Wynne himself looked quite excited that some younger scholors would once more pay attention to his work. What I found stimulating was that Wynne's working paper and published article had managed to successfully integrate the flow aspects of production and bank credit with the stock feature of portfolio choice and money balancesㅡan integration that had always evaded my own effortsㅡwhile offering a definite post-Keynesian model, which I felt was in the spirit of one of my favorite authorsㅡNicholar Kaldor.  Indeed, in contrast to other readers of the 1999 article, I thought that Godley's model gave substantial (but indirect) support to the so-called Kaldor-Moore accommodationist or horizontalist position, of which I was one of the few supporters at the time, as I have tried to explain in great detail recently (Lavoie 2006a).

   Around that time I was working on improving Kaldor's (1966) well-known neo-Pasinetti growth model, in which corporate firms keep retained earnings and issue stock market shares.  I had successfully managed to incorporate explicit endogenous rates of capacity utilization (Lavoie 1998), but was experiencing difficulties in introducing money balances into the model, while taking care adequately of capital gains on the stock market.  These accounting intricacies were child's play for Wynne, who offered to help out and build a model that would provide simulations of this modified Kaldorian model.  This became our first published joint effortㅡthe Lavoie and Godley (2001-2) paper in the ^Journal of Post Keynesian Economics^.  This gave rise to a very neat analytical formalization, with a variety of possible regimes, provided by Lance Taylor (2004b: 272-8, 303-5), another keen admirer of the methodology propounded by Wynne Godley.  In my view, these two papers taken together, along with the extensions by Claudio Dos Santos and Gennaro Zezza (2005), offer a very sold basis for those who wish to introduce debt and stock market questions in demand-led models, allowing them, for instance to tackle the issues brought up by Hyman Minsky with his financial fragility hypothesis.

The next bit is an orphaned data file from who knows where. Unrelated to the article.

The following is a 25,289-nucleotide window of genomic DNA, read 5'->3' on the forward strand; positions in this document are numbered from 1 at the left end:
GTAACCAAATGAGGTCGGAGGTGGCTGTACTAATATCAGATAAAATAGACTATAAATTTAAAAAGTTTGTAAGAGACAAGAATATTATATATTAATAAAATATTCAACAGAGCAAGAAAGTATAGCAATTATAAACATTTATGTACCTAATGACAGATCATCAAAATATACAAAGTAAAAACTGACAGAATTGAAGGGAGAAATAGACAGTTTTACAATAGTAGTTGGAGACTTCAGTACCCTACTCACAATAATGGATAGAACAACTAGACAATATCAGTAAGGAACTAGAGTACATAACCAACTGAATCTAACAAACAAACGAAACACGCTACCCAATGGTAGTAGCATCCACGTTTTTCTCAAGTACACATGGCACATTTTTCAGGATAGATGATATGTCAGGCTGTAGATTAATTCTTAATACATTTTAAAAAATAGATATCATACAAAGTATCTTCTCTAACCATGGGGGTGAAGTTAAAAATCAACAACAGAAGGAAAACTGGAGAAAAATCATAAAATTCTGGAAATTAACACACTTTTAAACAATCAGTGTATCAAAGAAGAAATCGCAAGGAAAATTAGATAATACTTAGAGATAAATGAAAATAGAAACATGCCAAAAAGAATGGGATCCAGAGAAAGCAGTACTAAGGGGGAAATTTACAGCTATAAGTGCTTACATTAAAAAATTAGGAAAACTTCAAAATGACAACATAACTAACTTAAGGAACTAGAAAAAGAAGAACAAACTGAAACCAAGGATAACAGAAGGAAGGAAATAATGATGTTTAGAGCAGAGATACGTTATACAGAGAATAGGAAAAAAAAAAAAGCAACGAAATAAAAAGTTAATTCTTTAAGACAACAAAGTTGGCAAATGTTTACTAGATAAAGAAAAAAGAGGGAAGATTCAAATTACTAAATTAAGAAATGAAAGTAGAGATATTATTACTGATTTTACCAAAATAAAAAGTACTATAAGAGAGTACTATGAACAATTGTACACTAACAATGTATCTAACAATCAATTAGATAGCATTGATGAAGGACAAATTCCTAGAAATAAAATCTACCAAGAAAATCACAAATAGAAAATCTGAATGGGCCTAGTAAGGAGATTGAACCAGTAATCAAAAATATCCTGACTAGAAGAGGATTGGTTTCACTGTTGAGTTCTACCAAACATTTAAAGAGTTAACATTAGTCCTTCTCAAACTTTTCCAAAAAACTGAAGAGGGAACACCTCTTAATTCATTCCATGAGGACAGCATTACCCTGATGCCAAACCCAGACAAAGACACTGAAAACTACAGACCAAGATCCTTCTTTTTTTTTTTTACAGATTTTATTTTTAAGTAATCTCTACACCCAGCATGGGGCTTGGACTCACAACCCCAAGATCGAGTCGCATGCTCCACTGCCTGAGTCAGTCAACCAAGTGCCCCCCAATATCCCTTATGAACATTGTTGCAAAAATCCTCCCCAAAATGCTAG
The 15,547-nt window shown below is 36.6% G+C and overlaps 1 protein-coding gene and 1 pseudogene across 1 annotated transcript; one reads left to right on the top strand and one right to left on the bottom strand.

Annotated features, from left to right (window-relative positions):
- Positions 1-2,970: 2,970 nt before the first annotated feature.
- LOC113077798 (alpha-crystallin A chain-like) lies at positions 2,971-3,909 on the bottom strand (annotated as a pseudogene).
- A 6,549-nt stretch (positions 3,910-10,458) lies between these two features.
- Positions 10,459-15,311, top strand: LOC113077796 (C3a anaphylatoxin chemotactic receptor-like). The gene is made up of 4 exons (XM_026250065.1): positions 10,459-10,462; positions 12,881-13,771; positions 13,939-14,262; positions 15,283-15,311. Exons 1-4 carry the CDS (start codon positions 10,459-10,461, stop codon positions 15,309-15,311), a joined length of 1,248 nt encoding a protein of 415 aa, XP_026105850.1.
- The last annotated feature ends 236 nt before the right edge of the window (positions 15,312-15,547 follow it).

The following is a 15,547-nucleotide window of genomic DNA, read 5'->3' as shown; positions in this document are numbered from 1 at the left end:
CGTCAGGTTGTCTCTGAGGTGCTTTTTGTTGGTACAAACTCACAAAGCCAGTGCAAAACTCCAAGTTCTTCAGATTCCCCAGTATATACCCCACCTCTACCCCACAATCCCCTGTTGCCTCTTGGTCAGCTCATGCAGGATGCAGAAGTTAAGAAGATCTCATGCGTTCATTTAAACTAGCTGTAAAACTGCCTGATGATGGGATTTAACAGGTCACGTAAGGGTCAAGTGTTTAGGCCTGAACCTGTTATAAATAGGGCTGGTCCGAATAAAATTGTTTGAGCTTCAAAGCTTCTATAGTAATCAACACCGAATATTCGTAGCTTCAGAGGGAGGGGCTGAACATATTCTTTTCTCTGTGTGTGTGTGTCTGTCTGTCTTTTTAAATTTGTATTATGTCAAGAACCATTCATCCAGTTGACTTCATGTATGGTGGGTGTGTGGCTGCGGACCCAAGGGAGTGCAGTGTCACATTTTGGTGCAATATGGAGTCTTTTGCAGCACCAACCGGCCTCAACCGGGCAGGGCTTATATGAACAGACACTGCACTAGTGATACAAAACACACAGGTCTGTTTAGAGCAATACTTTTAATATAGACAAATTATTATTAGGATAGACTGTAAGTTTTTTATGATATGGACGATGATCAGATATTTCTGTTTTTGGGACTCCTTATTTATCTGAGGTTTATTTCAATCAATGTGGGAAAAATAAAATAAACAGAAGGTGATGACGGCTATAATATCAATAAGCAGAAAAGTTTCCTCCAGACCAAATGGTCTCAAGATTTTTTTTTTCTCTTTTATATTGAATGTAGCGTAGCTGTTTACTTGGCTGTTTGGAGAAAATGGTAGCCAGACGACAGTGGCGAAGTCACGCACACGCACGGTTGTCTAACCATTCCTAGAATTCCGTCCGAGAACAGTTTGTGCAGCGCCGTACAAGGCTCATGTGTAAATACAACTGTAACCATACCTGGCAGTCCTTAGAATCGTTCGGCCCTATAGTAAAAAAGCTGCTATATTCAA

At the time of our first meeting Wynne himself was trying to put together a small book that would summarize his main methodological and economic ideas, by lining up a string of elementary models that would emphasize the key relationships between produces, banks and households, as well as the government and the external sectors.  The first draft of this book was sent to a number of friends and researchers in February 2000.  The models of Chapters 3-6 in the present book very closely resemble the models of the draft.  Towards the end of 2000, as our collaboration on the Kaldorian model seemed to be going verl well, Wynne asked me to embark on his book project and to become a co-author.  In particular, I was to provide the links with the existing post-Keynesian literature.

   A substantial portion of the book was written during 2001-03, but progress got bogged down by other commitments, the difficulties of communicating from a distance, some disagreements on contents, a slowdown due to illness and some unexpected problems encountered when trying to model and simulate what seemed at first sight like simple and obvious concepts (for instance the model of Chapter 11 had to be completely revamped).  In the end both of us had to recognize that we would never achieve a perfect product, and that it was better to publish a book with some imperfections than no book at all.  The completion of the book was also both helped and slowed down by the fact that after 2003 we worked very hard at writing together three papers on stock-flow consistent open-economy models.